Pocahontas Democrat (Newspaper) - October 23, 1913, Pocahontas, Iowa 'volume XIIl , POCAHONTAS, low•\,THÚRÍbAY, OCTOBER 28, im NUMBER 8f) SOMETHINi We have something new in ihe line of SV/EATERS, COATS, AUTO HOODS, CAPS, CHILDRENS SWEATERS. We have something new in ihe line of Sweater xoats, auto hoods, caps and childrens sweaters. Something that appeals to everyone because they have the fit, they have the quahiy and they give satisfaction'. It would be a pleasure for us to show you this line of - goods. Yours Very Truly. DOYLE ^ RUSSELL Use a Wizard iop to Oust your Floors ani! Woodwork:... Wizard iop $1.00 Quart of Ma!.....$2.00 Special Price this Week for Mop and Polish =$L50= S. 1. MgINTIRE JOHN H. LAMPE SOME LOCAL SUBJECTS Two or three weeks ago Mr. Tishenbanner of Gilmore City, again broke into the newspapers and gave the county road betweeji Pocahontas and Gilmore City an awful bump. It is an awful bumjly road in places, and Mr. Tishe^-banner told some truth about if; Rut he didn't go far enough. K is no worse than some other miles; of road known as the Des Moines-Spirit Lake high line.. We kindly are; They have reason to be, any-, call an extra session way,-those who visit neighboring pectation of having with the ex-the new law repealed, we hope the legislature will show backbone enough to stand pat on the new,, law. Their judgment was good when this lav/ was enacted, but if they see some weak points, they sl)ould make the law more effective instead of repealing. ■ . ___ 1 Considerable time was taken up last week in the district court on that damage case, wherein A. M. Erie sued the county for damages, claimed by reason of a: drainage ditch passing through his farm in section 12, Colfax township. The board of supervisors had offered $565 in way of settlement but plamtiff had asked for 51500, so in order to agree on a settlement the mater was brought into court. The jury returned a verdict allowing Mr. Erie $700. The next jury case was one wherein A. E. Wine-garden and the trustees of Center township were made defendants, by C. R. Lewis suing tor damages, on account of the removal of a fence which had been placed in the middle of the highway south along the section line from the cemetery corner. Mr. Winegarden had been employed by the trustees to remove the fence jis it interferred with travel. The attenion of the court and jury was taken up with this case from last Friday, till Tuesday afternoon, wlien a verdict was"returned for defendants, Mr. Winegarden and the trustees of Center ptownship. The jury was then discharged for the term. Fees paid to the grand jury were S73.50; to the petit jurors $459.00, a total of $532.¡^0. John Smith of Laurens, indicted by the grand jury for lewdness, was given a hearing in court Wednesday morning. He plead guilty to the charge and was fined $100 and costs. Mrs. Cora Edgington wa; granted a divorce from her husband, Hugh B. Edgington, In the case above referred to, Lewis vs. A. E. Winegarden et al, C. D. Atkinson ap-pered for Lewis and A- J. Shaw and J. M. Berry for the defense.' towns have, as the matter is often referred to by nur people when they return home. Our crossings Sre kept in better condition and the system of dragging, not only the business streets, but the resident districts as well, is ahead of anything carried on in neighboring towns. It don't make any idifference in what part of town one ijoes, the cross street is looked oon T- u'^'. . ... - after as well as the main traveled ^ Also every road leading n ^ fn ifll into town is keot in first-class con" Fort Dodge and Humboldt four or, dition, so far as is possible to make five miles north of Fort Dodge, ^^en, by the use of the drag. Df a cordu^roy ^ li f " anythmg else Tlusfthj^k of the satisfaction and the piece of road never has been m civic pride. There is some virtue HUSKING TIME Is drawin»' iieav and we wish to tell the people that we have in. .stof.k anything-needed in Corn Husking Supplies flnskei's Tlmuib Stalls made (jf wire mesh will save the niitts. A Big Stock of Clear Ouill Flour and Ground Feed. Man.y new .sets of nobby Ii:i.nio.s.s just i-eeeived. Come in and look them over. first-class condition as the soil"-is not of the right kind for a good road bed unless dragged and' it don't appear to have been troubled with a drag. But perhaps Fort Dodge is proud of that piece of road and wish to maintain it in its present condition, so that the hundreds of thirsty patrons hiking' toward the metropolis of Webster county every day may be shaken well before taking, and patronize more liberally. There is not a piece of road anywhere in Pocahontas county on any of the cross country roads in any more of an abominable condition that) is the road near Badger, known as the Des Moines-Fort Dodge-Spirit Lake road. "Also, the condition of the road leading into- Gilmore City, from the east, is about as full of bumps as it is possible to be, and no piece of road along thé township line road west of Gilmore City is any rougher, and while we have no apologies to offer jor the. dilapidated condition of the road west of Gilmore City, we beg of Mr. Tishenanner, not to be so serious in his condemnation of this road, while other roads neli'©-his home are no better. That crushed rock road west of the M. & St. , L. railroad leadiri^ west between séctions twenty-five and thirty-six and twenty-si.K and thirty-five in Garfield; tàwriship is another piece* of bumpy, road. "i he condition of the ,road is not oh account of the crushed rock, but because the rock was dumped before the grade was put in propei condition. The grade was too narrow for safe traveling before the rock was put on, and now with the rock dumped, it is impossible for loaded wagons or autos to pass, one or the other having to take to the ditch and the ditch-has been tra-j veled abôut as much during the jlast summer as was the grade. I The only proper grade for the use I of the crushed rock is the grade 'being constructed on the county i roads. They are wide, vvith wide I culverts, so that teams and autos have plenty of room to pass. And unless some of these auto speeders are put in jail, the grades should j be made still wider, as it is not I safe for cars to pass either a team nor another car at the rate of thirty to fifty miles an hour and an : occasional one does. in these and this^ matter of pride can be traced away back about 300 yijars to the time of our primival ancestor who v/as proud even of her English husband. Our sidewalks don't look bad either, and the increasing number of attractive homes makes an old timer fee! as if he had located in a pretty good iMace after alL__ Fred Mann of Kankakee, Illinois, arrived in Pocahontas, Monday, to look after his farm in sec-cion 14, Grant township. Mr. Mann owns all of this section except the west half of the northwest quarter. He left for his home Tuesday, and would have remained longer if the town afforded desirable hotel accommodations, but as we do not, he hurried through with his business and left for home. Mr. Mann says Kankakee was the first county in the state to employ ap agricultural adviser, vvho is' paid a salary of $2000 a year and is furnished an automobile, also an (iflice and laboratory in the court house, a stenographer and soil expert. The force is kept busy and farmers are taking a great interest in the work. Having the soils tested, shows what the different soils are adapted to, also what is needed to make it productive. The matter of seeds is also looked after carefully and it is the duty of tho adviser to conduct the farmers institutes." He is ä graduate of the Illinios .State Uniyersity. The government pays into .the, county treasurer Sl.OO every month which goes towards the expense of maintaining this new department. This work was taken up about two years ago by Kankakee county, it then being the first county in the United States to take up,the work which iiad been outlined by the government. . DeKalb county has also now adopted the plan and more will be following in the good work when they become better acquainted with it. ! The best highways we have in i northwestern Iowa, are the well (graded road covered with gravel land they are good at all seasons of ! the year. There is two or three I miles up there near Sioux Rapids, ! and another piece of well graveled i road east of Spencer. And down i in Green county is a sample of J what can be done with gravel on ; the country roads.' Green county I has been improving its highways for years in this way and when a traveler gets into Green county, a map and a guide is not- necessary to tell him where he is. Gteen county has been spending its money on permanent improvements while neighboring counties have been spending the road money in repair-I ing and reconstruction. Supervis-i or Klein has been having some effective work dgne with gravel on a IN THE DEMOCRAT ALWAYS PAYS GOOD RETURNS ■The DEMOCRAT covers the fisld mp'rc! llioroughly. than any olKer paper iiv the Gounty. Down in Fremont county, in Shelby county, petitions have been circulated, directed to Governor Clarke, asking that he call a special session of the legislature to repeal the; road and bridgé law enacted at the last session. It is alleged that the law is burdensome, also takes.much of the responsibility out of the hands of the supervisors and trustees. The old law was very unsatisfactory and proved inadequate to meet the demand for better and more effective road improvement. The new law is now on trial. It has not yet been given a chance to prove what can be clone and it is most unfair at this early date for some dissatisfied supervisor or trustee to clamor for a change. The old method of road work has been proven most expensive, merely repair work year after year, enough money having been spent on the roads in every county in the state the last thirty years to have graveled nearly every'mile of highway in the state. One complaint advanced is there has . been delay in construction work apd another is the increased cost of bridges and culverts. A permanent concrete bridge is far cheaper than wooden bridge, the life of which • John Barnharilt died'rtt the "hös-pital in Rochester, Minnesota, Monday morning at 4:50 o'clock, where he had gone to about two weeks ago to consult with the Mayo's regarding his failing health. Deceased was a native of Germany and came to America in 1881, settling on a farm near Pom-eroy, where'he continued to reside until 1892. when he moved to Grant township, where the family home has been since. There are left to mourn with the bereaved wife seven children now living, Mrs. Will Nieinan and Mrs. Ed Christensen of Grant township, also Mrs. Harry Troupe of Wilmot, South Dakota, Henry of Grant, Fred of Ware, and Miss Elma and .lohn at home. The body arrived in Pocahontas, Tuesday afternoon from Rochester, accompanied by R. A. Huff, who had also accompanied Mr. Barnhardt to Rochester. The funeral will be held Friday forenoon at 10:30, a short service being held at the house and the body will be taken to Pom-eroy for burial. line ot road north of Rolfe, and ¡s only temporary, even though thé there is nota nii.er piece of road to ^.oncrete bridge would cost double drive over anywhere in the coun- the other bridges. We do not be-ty. and he expects to have the i jig^g Qo^ernor Clarke will find it good work continue. Supervisor;j,gj,ggg3j.y ^^ ^all a special' session ' of the legislature to repeal the new Dooley has several miles of grad irtg on the- county road between rOad law. "The.new law should be Fonda aild Varina.n'early ready for g^ven ^ faij, trial. If the work is gravelitig, which will be completed this fall or winter. And with cdñ'ied out in other countrièa like it is being done in Pocahontas Rolfe Arrow: Frank Tishenban-ner of Gilmore City has broken out in print about a razor back road west of Gilmore and just as all of us had begun to think that Gilmore City was about 'the only town on earth that had any real roads, .^rank doubtless had an object in view, but here he's done gone and spoiled the impressioni. The road he speaks about is the road straight west of Gilmore. If we mistake hot, this is the county road in dispute, and is now up to the state highway commission for settlement. As such a road it will get little consideration until the state commission determines its status. But Gilmore City, thanks toTish's persistency, hasn't fared so badly. It has recieved $500 of auto tax from each county on the county line road south of town; it has received $500 road fund and $350 auto tax on the road leai^ing west from the quarry, making $850 from the county on this road. There is $1850 in all in a short time for the immediate vicinity, , We don't blame Gilmore City for getting it, and admit she deserved it. nor should she be satisfied, but we be- the aid of the-new grading outfit,!^.„^„fy^ j-i^g law-will Drove it is. expected tp. have two or: supervisors have three miles put in condition for j out a system of countv roads j lieve a careful perusal of the rec-gravel in, Supervisors Nolan, I-iel^! ^„jjvenient to eveiry' town' in the ords wil! show that Gilmore City and Hopkins' districts yet .this fall, ij-ounty and some excellent work! has had as much as any other town This good, start will - mean much j gij-e^dy been done-in the linelns yet. We must have a little more done along tins bne next j^j.g^ii^g jj^e expense is., not' patience. We can't all get all we ,vear. - , iproving a burden,, as the benefits] want just when we want it. Per- Pocahontasought to be proud of derived will be almost valuable i haps the fellow that goes after it its streets."..We believe the people asset. If Governor Clarke sho.uUl the hardest will get the most. HEBE AND THERE. Algona has done some street paving this fall. ! The Sutherland Courier is of-ered for sale. The Odd Fellows state encampment is being held at Fort Dodge this week, opening Monday, and closing today, Thursday. Two men were arrested at Whiting, last week on the charge of horse stealing. They had stolen a ' team and buggy on the streets at Manning. Colonel Roosevelt landed in the city of Rio Janeiro, Tuesday morning at b o'clock. There was some commotion among the animals back in the jungles. Wnj. Buchacker is now owner of the Mallard livery barn, having purchased the business last week of Mi". Duffy, who had operated the barn the last twenty years. The firm of H. S. Mountford and Frank Mann of Algona, have contracted with the Ford company for 1100 cars for next years tielivery. They have Kossuth, Palo Alto and Clay counties. A Lake City man has run an automobile since last March without a number. There are a lot of fellows who would try the same trick. if,the county attorney would only promise to be good. Complaint has been made by Dei Moines women that the street car steps are too high. , They . really are too high for the hobble skirt^ -and some of them seen cn Des Moines streets are most awfully hobbled. Over at Eagle Grove, one day last week, a fellow appropriated two cases of beer from a box car, which was enroute from Austin, Minnesota, to Lehigh, Iowa. The man's name is Mclntire and he is held to the grand jury under a $500 bond. Storm Lake Pilot-Tribune: Sor-en Peterson, a tiling contractor, v;as buried in a ditch near Newell the other day and it took vigorous work upon ; the part of his four lielpersi to extricate hiiii. '.WHen he was released It was found that he had a broken collar bone' and that he was seriously bruised. The' Storm Lake Pilot-Tribune says a fine cnr of game fish was put in the lake on Friday of last week by State Fish and Game Warden Hinshaw. The shipment included bass, pickerel and crap-pies and the fish were in good condition. Mr Hinshaw has a fine new car for this purpose, which was built to his order. It is so constructed that air can be forced into the water a'', any time apd in this way the fish can be shipped ill better condition than in the-old car. • Emmetsburg Democrat: R. E. King left the last of-the week for Atlantic. Iowa. He felt well pleased over his sale. He made a profit of $24,000 on the 768 acres of land that he recently sold during the two and one-half years that he owned it, thougli he says the man who bought from him later disposed of the land to some eastern Iowa man at an advance of $15,-000. Mr. King has 400 acres of Palo Alto land left. He has become very wealthy handling-real estate. Humboldt Republican: There was an auto and buggy collision south, of Humboldt, Saturday even--ing last. Sator Stephensen was coming from Fort Dodge ,in his auto, and met a party in a buggy. The lights were not burnine as well as they might, and the auto was on the buggy before he knew it. One wheqj of the buggy was wrecked, and the auto was whirled ' . of the "road so abruptly as to cause it to bump into a -tree, where the wind shield was shattered and the front of the auto badly damaged. Luckily no one was injured. Al Adams, editor of the Humboldt Independent, attended a reunion of the second Iowa cavalry regiment at West Liberty, last week, and on his way from the Rock Island depot in Des Moines, to the Wellington hotel Saturday eveilirtg, a craky auto driver rnn onto him, knocking him down. The car backed- oft' and left the scene of the accident at a high rate of speed". Mr. Adams was severely briiiaed, but was able to get up and make his way to the hotel. Tlie accident' happened about 10 bj'clo^k.at night and the car had no lights." It perhaps carried no lights so the police would not see it. ' ' r- f Ji ■4 ! S i i . M I'M I ^ I 'J /.ft i ^üfi •K: f mm if i J i I t i ' V Í ; Í! ì I •• 'I î'ï i 1 \ ti W 'ífi ]¡ ' lì s f ^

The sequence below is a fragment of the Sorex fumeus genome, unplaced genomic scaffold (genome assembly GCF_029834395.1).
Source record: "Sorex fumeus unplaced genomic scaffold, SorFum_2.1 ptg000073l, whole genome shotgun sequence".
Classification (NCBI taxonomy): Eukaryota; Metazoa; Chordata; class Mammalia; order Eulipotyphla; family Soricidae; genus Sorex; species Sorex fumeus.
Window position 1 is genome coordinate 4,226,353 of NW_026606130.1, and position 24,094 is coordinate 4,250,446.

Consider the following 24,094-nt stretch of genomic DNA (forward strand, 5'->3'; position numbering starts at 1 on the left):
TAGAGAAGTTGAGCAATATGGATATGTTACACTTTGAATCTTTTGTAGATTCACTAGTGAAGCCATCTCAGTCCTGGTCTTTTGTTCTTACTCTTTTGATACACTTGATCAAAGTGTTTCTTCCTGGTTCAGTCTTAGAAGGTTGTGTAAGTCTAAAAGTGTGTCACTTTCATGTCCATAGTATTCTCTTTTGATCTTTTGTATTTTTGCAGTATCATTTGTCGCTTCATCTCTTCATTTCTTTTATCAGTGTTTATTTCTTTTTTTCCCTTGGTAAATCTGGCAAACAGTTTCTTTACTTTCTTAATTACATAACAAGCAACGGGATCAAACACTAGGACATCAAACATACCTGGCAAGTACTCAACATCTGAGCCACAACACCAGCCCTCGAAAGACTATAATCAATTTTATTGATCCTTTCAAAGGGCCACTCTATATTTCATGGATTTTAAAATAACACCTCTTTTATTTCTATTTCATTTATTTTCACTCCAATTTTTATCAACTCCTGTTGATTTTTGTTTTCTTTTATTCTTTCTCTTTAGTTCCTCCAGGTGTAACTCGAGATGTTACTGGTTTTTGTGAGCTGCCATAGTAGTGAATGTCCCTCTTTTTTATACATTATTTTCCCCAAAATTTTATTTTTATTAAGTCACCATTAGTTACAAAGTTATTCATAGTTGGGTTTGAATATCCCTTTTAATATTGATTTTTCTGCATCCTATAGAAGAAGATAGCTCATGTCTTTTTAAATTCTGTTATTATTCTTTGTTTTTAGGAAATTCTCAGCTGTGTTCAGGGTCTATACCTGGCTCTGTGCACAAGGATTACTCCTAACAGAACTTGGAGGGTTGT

Once upon a time newspapers were our main source of information. Now those old newspapers are a reliable source for hundreds of years of history and secrets of the past. Now you can search for people, places, and events without the hassle of sorting through mountains of papers!
Newspaper Archive is the world's largest online newspaper database featuring over 145+ million newspaper pages. Plus our database expands by one newspaper page per second for a total of around 2.5 million pages per month! The value of your membership grows along with it.
Those looking to find out more about their forefathers can empower their genealogy search with Newspaper Archive. Within our massive database, users can search ancestors' names for news stories and obituaries. We must understand our past to understand our future!
24 hours a day Monday-Saturday
Your full introductory membership payment will be credited toward the cost of full membership any time you choose to upgrade!
"It is amazing how easy and exciting it is to access all of this information! I found hundreds of articles about my relatives from Germany! Well worth the subscription!" - Michael S.
"I love this site. It's interesting to read articles about different family members. I've found articles as well as an obituary about an uncle who passed away before I was born, and another about a great aunt. It's great for helping with genealogy." - Patricia T.
"A great research tool. Allows me to view events and gives me incredible insight into the stories of the past." - Charles S.